# Why can we assume $\hat{\beta_1}$ is normally distributed?

I'm reading trough my textbook (“A Modern Approach to Regression” Sheather. Page 35) and it says that we can assume $$\hat{\beta_1}|X$$ is normally distributed because $$Y_i|X$$ is normally distributed and $$\hat{\beta_1}|X$$ is a linear combination of $$y_i$$'s.

Clearly, $$y_i$$ is a linear combination of $$\beta_0$$, $$\beta_1x_i$$ and $$e_i$$ but I don't think that implies the parameters are therefore linear combinations of $$y_i$$. The parameters are dependent on both $$y_i$$ and $$x_i$$.

• What is the formula given for beta? What makes you think that it is not linear in y? Apr 4, 2020 at 6:02
• @conjectures it’s a simple bivariate regression. We’re assuming that y conditioned on x is normally distributed. I’m not questioning that, I’m wondering why that fact alone implies Beta must be normally distributed. Apr 4, 2020 at 8:28

First, it is important that $$Y_i |X$$ is normally distributed. Also, a linear combination of independent normal random variables is normal. With that knowledge, all that is left is to show that $$\hat{\beta_1}$$ is a linear combination of $$Y_i | X$$.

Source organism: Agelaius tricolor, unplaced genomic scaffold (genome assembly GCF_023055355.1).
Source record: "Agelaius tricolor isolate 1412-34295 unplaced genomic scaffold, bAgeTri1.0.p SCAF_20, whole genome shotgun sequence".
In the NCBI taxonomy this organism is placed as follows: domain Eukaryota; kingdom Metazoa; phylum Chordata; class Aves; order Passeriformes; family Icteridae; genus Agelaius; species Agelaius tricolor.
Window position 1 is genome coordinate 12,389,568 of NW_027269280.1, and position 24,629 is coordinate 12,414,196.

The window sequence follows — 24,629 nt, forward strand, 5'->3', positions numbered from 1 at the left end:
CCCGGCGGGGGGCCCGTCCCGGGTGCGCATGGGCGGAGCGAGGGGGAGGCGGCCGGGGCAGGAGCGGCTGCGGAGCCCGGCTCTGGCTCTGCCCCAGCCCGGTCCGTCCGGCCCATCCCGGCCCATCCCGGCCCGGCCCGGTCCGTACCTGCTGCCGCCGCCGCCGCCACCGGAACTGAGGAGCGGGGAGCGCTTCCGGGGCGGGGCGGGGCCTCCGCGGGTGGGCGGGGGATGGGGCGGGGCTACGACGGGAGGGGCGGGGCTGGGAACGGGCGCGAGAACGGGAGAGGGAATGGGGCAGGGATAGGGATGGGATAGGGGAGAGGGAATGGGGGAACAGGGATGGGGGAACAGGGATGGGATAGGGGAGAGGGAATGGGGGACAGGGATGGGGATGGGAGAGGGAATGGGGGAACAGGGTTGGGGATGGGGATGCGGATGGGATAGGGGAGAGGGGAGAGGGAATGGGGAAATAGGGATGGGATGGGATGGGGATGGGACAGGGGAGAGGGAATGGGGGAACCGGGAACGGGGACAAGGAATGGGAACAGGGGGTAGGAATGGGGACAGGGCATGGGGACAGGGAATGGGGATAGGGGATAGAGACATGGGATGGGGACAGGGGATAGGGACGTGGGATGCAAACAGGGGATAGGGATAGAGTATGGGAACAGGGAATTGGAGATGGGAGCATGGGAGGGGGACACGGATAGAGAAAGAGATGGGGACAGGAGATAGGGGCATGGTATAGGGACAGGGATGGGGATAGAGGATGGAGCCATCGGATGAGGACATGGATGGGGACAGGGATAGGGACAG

From the textbook Applied Linear Regression Models (4th ed) by Kutner, Nachtsheim, and Neter it states

$$b_1 = \frac{\sum (X_i - \bar{X})(Y_i - \bar{Y})}{\sum(X_i - \bar{X})^2}$$

where and $$b_1$$ is a sampling distribution. Written as a linear combination of $$Y_i$$ we have

$$b_1 = \sum k_i Y_i$$

where

$$k_i = \frac{X_i - \bar{X}}{\sum(X_i - \bar{X})^2}.$$

The text gives a lengthy proof for how to go from the first equation to the second equation which I won't include here (pg. 42 for reference) but the conclusion is that $$\hat{\beta_1}$$ can indeed be written as a linear combination of the $$Y_i$$ independent normally distributed random variables. This implies $$\hat{\beta_1}$$ is normal.

• Ohhhh makes sense. Since we’re conditioning on x, x doesn’t influence the distribution of Beta1. I don’t know why it didn’t click before, thank you! Apr 4, 2020 at 8:33